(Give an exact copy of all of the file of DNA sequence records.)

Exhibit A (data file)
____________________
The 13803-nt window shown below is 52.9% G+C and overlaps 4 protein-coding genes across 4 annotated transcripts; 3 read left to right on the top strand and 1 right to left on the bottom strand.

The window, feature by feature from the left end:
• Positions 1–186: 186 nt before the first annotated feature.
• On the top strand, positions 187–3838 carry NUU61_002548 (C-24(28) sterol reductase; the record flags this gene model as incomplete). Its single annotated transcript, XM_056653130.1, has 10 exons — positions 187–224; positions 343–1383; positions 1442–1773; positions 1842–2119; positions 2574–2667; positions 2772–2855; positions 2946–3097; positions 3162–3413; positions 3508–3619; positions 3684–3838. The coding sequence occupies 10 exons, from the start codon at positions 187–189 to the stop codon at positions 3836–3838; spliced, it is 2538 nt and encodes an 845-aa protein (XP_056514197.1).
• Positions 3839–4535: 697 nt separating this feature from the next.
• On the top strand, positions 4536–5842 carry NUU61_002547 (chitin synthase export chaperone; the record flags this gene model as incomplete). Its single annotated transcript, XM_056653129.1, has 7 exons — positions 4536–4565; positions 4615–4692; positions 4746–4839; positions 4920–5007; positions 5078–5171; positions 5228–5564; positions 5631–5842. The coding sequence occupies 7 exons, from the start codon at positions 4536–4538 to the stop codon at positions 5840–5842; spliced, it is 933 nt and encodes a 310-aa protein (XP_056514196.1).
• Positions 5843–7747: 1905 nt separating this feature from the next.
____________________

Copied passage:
The 13803-nt window shown below is 52.9% G+C and overlaps 4 protein-coding genes across 4 annotated transcripts; 3 read left to right on the top strand and 1 right to left on the bottom strand.

The window, feature by feature from the left end:
• Positions 1–186: 186 nt before the first annotated feature.
• On the top strand, positions 187–3838 carry NUU61_002548 (C-24(28) sterol reductase; the record flags this gene model as incomplete). Its single annotated transcript, XM_056653130.1, has 10 exons — positions 187–224; positions 343–1383; positions 1442–1773; positions 1842–2119; positions 2574–2667; positions 2772–2855; positions 2946–3097; positions 3162–3413; positions 3508–3619; positions 3684–3838. The coding sequence occupies 10 exons, from the start codon at positions 187–189 to the stop codon at positions 3836–3838; spliced, it is 2538 nt and encodes an 845-aa protein (XP_056514197.1).
• Positions 3839–4535: 697 nt separating this feature from the next.
• On the top strand, positions 4536–5842 carry NUU61_002547 (chitin synthase export chaperone; the record flags this gene model as incomplete). Its single annotated transcript, XM_056653129.1, has 7 exons — positions 4536–4565; positions 4615–4692; positions 4746–4839; positions 4920–5007; positions 5078–5171; positions 5228–5564; positions 5631–5842. The coding sequence occupies 7 exons, from the start codon at positions 4536–4538 to the stop codon at positions 5840–5842; spliced, it is 933 nt and encodes a 310-aa protein (XP_056514196.1).
• Positions 5843–7747: 1905 nt separating this feature from the next.